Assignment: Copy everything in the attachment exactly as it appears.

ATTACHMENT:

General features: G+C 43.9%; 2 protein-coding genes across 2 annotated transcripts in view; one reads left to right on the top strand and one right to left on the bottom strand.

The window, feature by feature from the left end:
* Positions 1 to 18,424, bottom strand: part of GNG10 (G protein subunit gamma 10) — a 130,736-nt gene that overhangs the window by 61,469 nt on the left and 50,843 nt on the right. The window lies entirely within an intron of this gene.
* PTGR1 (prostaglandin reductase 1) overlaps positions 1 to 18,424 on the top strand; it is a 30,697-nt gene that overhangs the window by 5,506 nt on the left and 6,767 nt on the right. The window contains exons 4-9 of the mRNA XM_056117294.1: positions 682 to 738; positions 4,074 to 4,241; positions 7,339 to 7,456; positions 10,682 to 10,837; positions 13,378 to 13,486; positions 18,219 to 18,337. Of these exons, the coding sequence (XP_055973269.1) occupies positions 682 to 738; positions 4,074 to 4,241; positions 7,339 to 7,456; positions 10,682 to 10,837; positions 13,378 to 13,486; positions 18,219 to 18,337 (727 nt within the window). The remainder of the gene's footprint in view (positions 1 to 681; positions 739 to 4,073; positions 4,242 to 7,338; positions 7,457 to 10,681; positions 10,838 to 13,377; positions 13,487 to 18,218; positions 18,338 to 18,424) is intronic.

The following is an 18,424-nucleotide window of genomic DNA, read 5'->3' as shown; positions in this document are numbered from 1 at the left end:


General features: G+C 43.9%; 2 protein-coding genes across 2 annotated transcripts in view; one reads left to right on the top strand and one right to left on the bottom strand.

The window, feature by feature from the left end:
* Positions 1 to 18,424, bottom strand: part of GNG10 (G protein subunit gamma 10) — a 130,736-nt gene that overhangs the window by 61,469 nt on the left and 50,843 nt on the right. The window lies entirely within an intron of this gene.
* PTGR1 (prostaglandin reductase 1) overlaps positions 1 to 18,424 on the top strand; it is a 30,697-nt gene that overhangs the window by 5,506 nt on the left and 6,767 nt on the right. The window contains exons 4-9 of the mRNA XM_056117294.1: positions 682 to 738; positions 4,074 to 4,241; positions 7,339 to 7,456; positions 10,682 to 10,837; positions 13,378 to 13,486; positions 18,219 to 18,337. Of these exons, the coding sequence (XP_055973269.1) occupies positions 682 to 738; positions 4,074 to 4,241; positions 7,339 to 7,456; positions 10,682 to 10,837; positions 13,378 to 13,486; positions 18,219 to 18,337 (727 nt within the window). The remainder of the gene's footprint in view (positions 1 to 681; positions 739 to 4,073; positions 4,242 to 7,338; positions 7,457 to 10,681; positions 10,838 to 13,377; positions 13,487 to 18,218; positions 18,338 to 18,424) is intronic.

The following is an 18,424-nucleotide window of genomic DNA, read 5'->3' as shown; positions in this document are numbered from 1 at the left end: